Within us, and all around us. The kingdom of God. For Ptolemy – who was not a Christian but an Aristotelian – the Empyrean was the seat of God – pretty much the same thing Jesus referred to. Jesus, of course, wasn’t a Christian, either, since Christianity didn’t exist until after he died. The saying attributed to him in The Gospel of Thomas reflected an insight that transcended Christianity, Aristotelian philosophy or, really, any other belief system.
In fact, it wasn’t a system at all. It was, and is, a state of awareness and a gateway to achieving that awareness. The first step is to understand that the gateway to kingdom is within. This is because awareness always comes from within. Although it’s expressed in celestial terms, looking for the kingdom in the sky is futile: “or the birds of the sky will arrive before you.” This is why, I think, the saying is constructed the way it is, placing inner awareness of the kingdom before the declaration that it is also “all around you.”
The message seems plain: You won’t recognize the kingdom around you until you first become aware of and acknowledge it in yourself.
Heaven or hell
That’s where it – and you – are forged “in fire.” And it may feel more like hell than heaven. That’s why, I suspect, some turn away from it. The light from the fire is too bright, and the heat it generates too much for them to withstand. To recognize the kingdom is to recognize self, and only through that recognition can one begin to acknowledge the kingdom that exists all around us. Perception is the necessary precursor of awareness.
And awareness is not a belief system or doctrine or series of commandments. It is pure, undiluted understanding. But to go back to Roald Dahl’s observation: the belief that understanding can be attained always precedes understanding itself. Those who wish to find this magic, this alchemy of the soul, must first believe that it is there to be found.
Not in the sky. Not in the sea. But in the celestial core of the self.
Suddenly, the Psalmist’s declaration can be read in a whole new light: “You are gods; you are sons of the most high.” Not offspring of some old guy with gray hair and a beard sitting on a mythical throne in some external heaven. But scions of the highest celestial reality that exists within us and functions as the seat of divinity. The seat of self.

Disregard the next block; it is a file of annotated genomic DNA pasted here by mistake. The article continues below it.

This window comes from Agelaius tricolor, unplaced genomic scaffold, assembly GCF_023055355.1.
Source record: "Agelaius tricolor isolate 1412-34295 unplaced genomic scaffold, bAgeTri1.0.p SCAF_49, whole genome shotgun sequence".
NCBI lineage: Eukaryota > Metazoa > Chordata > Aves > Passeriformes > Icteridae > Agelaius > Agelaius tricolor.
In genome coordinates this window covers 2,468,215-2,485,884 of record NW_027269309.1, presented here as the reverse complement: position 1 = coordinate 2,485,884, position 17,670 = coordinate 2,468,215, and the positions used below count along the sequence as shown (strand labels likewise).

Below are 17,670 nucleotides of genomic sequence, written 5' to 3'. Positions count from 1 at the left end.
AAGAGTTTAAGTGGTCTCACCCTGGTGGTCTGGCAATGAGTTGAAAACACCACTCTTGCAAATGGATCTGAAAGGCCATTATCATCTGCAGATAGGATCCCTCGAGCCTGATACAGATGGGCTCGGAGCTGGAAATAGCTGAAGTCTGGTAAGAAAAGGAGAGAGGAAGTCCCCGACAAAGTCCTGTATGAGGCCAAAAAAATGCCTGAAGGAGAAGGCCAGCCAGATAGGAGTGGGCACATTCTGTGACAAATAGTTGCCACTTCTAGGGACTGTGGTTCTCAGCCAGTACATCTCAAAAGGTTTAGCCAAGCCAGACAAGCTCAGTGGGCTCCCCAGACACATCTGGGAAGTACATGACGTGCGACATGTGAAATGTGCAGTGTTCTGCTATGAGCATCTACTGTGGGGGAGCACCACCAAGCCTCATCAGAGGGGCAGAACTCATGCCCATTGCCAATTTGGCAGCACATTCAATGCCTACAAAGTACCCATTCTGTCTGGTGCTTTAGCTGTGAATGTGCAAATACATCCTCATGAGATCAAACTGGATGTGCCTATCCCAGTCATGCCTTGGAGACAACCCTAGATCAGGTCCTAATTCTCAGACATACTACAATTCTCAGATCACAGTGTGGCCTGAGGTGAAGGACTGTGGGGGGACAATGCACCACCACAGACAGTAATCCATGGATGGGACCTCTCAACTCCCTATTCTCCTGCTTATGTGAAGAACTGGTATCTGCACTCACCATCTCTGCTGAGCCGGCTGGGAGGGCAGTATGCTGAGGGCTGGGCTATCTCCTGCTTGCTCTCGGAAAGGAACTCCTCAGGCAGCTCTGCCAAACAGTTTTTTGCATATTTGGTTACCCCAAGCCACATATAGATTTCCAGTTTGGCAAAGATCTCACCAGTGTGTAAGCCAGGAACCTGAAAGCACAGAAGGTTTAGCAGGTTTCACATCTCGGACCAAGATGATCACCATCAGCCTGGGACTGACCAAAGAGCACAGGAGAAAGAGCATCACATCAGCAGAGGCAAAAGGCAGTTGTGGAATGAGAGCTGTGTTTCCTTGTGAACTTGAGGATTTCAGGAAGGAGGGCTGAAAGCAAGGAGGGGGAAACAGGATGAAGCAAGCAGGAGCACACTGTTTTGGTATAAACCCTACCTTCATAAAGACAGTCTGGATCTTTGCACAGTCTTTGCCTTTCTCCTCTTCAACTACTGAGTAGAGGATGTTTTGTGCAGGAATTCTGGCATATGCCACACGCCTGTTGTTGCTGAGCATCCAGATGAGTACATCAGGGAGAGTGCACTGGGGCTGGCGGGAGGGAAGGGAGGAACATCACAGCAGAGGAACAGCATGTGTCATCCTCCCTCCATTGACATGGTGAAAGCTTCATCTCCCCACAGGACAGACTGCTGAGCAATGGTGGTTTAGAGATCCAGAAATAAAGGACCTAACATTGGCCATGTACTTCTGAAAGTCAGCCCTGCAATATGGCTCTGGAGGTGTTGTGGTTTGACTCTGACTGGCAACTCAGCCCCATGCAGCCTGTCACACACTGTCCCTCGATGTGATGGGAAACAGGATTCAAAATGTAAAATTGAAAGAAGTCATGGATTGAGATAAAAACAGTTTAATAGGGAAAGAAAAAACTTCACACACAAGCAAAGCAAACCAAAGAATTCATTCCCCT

The spirit within.
When I realized the implications of this – that awareness, and the quest to attain it, was at the core of my being – I understood why the various “isms” I had explored all fell short of what I was searching for. Those “systems” shared the same desire for meaning, but each began by seeking it on the outside – in the sky or the sea, as Jesus said, or in a “holy book,” a sermon, a culture, a set of commandments or social expectations.
Hard work or easy answers
It’s easier to exist in an external system than in the fire. The answers are provided for you. You haven’t found them yourself, and they may not even apply to you. They’re like prepackaged fast food that has lost most of its nutritional value sitting on a shelf in shrink-wrapped cellophane. If you’re diabetic and they’re full of carbs, they could kill you. If they’ve lingered on that shelf past the sell-by date (e.g., are no longer relevant), they can make you sick.
If you start by looking within – by figuring out whether you’re a diabetic or allergic to peanuts or at risk of a heart attack if you eat fried food – you’ll recognize the kingdom outside: what’s good for you. It’s scary to look within, and there are plenty of people on the outside with their own agendas who want to keep you from doing just that – so they can sell you their prepackaged answers and get you hooked on them.
They often do this by offering to replace the scary aspects of self with a different kind of fear: threats of condemnation if you fail to do as they say. But such threats are false, and facing false fears never fostered growth. It’s only by facing the seat of your true fear – inside you – that growth will occur.
I call this dedication to awareness Empyreanism – or Panempyreanism, because it exists “within us and all around us.”
When it comes right down to it, I guess that’s what I am: an Empyreanist. I decided I’m done trying to make myself fit in someone else’s house. Goldilocks has gone home.